Magistrates failed to approve the Trimble County Conservation District's request for the upcoming fiscal year's budget for a second time during a meeting Monday.

Chairman Jonathan Turner with the conservation district again requested $144,000 for the district's 2013-2014 fiscal year budget. At the meeting, Turner discussed a KRS statute that allows the district to receive funding through Fiscal Court.

According to the statute - KRS 262.2 - the Fiscal Court may fund the conservation district programs through "general funds or from the levy of a millage tax on all real property within the boundaries of the county."

"What we're asking for is to be a special taxing district," Turner said. Nearly 70 of the 121 conservation districts throughout the state already operate from a millage tax, he said.

The statute states that the Fiscal Court must provide a specific list of objections or corrections in writing should magistrates not approve the budget.

Magistrates also pointed out that the statute requires the conservation board to present a report of last year's operation, a long-range plan for natural resource development and an annual plan of work.

Magistrate Kirby Melvin asked to see information about the funds dispersed through the Trimble County Conservation District for the previous years. He wanted to see who was benefiting from the funds, how much they received and how many times they've received the funding.

Turner provided a list of recipients at the meeting and discussed the creeks project that was available through the conservation district as just one of the many benefits the district brought to the county.

"You all know how you benefited," Turner said. "Look at the contractors in this county that benefited."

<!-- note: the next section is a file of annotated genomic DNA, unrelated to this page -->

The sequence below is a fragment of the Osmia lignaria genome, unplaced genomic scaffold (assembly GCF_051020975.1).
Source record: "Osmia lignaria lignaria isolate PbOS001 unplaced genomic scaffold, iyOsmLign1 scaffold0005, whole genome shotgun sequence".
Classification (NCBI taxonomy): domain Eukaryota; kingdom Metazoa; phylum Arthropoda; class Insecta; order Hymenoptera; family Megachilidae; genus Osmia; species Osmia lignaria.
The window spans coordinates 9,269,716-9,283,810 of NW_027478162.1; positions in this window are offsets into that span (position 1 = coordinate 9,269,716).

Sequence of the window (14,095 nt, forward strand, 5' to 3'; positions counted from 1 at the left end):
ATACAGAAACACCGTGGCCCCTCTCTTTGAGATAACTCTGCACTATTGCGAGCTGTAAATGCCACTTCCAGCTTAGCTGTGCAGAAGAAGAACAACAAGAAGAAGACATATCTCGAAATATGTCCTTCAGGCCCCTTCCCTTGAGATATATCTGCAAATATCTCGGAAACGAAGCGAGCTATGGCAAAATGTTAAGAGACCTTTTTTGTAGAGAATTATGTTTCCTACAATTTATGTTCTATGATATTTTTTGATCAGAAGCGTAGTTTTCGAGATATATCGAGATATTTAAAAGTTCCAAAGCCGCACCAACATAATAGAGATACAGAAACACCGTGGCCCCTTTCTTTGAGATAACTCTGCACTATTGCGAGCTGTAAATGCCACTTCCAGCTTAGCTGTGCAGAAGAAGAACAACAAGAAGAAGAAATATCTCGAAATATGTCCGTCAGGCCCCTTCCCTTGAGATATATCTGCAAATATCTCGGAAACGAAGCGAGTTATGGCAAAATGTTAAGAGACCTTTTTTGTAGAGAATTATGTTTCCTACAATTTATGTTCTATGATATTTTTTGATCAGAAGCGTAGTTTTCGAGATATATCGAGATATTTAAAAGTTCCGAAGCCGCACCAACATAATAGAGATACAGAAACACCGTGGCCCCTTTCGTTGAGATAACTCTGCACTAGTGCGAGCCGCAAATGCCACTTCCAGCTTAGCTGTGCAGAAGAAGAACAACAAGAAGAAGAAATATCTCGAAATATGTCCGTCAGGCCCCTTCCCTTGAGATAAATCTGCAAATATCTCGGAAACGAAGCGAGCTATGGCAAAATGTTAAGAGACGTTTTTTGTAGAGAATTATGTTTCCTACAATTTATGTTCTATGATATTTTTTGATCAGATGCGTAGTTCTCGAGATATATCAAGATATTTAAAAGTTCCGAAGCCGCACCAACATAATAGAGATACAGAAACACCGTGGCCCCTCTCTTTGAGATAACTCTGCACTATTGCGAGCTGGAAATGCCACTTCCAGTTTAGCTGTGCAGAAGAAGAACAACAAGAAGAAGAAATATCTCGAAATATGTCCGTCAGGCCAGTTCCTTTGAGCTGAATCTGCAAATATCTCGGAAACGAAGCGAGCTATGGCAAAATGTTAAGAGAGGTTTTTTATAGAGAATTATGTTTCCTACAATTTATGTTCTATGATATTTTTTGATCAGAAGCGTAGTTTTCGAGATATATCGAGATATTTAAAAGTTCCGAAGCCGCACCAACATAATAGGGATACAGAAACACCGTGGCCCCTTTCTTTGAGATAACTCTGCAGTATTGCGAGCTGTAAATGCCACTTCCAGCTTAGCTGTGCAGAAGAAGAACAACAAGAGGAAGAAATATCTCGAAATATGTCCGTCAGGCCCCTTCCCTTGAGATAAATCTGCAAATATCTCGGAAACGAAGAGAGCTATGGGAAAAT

If the conservation district isn't in the county, the funding wouldn't be available, Turner said.

Magistrates said this was the first time the district had requested that much funding. The Fiscal Court had funded around $10,000 in previous years.

An increase to $144,000 for an annual budget comes from the district's hopes to begin a local cost share program on a first-come, first-served basis like Shelby County, Ky. The increase will also allow more educational funding for schools too.

"Prior years haven't ever met the needs," Turner said. "There's not enough to operate like they should. We just want to offer more to the landowners of this county."

Magistrates agreed the district is worthwhile, but there isn't money available to fund the $144,000 request.

"We're a small county, and we're just trying to survive," Magistrate Nolan Hamilton said.

Trimble County Judge-Executive Jerry Powell said he already had to make the difficult decision to implement the new 5 percent insurance tax earlier this year.

"If I have to be the one to vote for it...I won't do it," he said.

Magistrate David Scott said the Fiscal Court tried to help the district last month when Turner presented at the meeting, but a compromise couldn't be reached. The court had set aside nearly $11,000 in next year's budget during the first reading.

"What you've got is a good program," Melvin said. "I can't help you if you won't help me."

Magistrates agreed that Powell and Turner should sit down and discuss the Trimble County Conservation District budget to see some agreement could be reached.

"As a whole, we all live in this county and we all want the same thing," Powell said.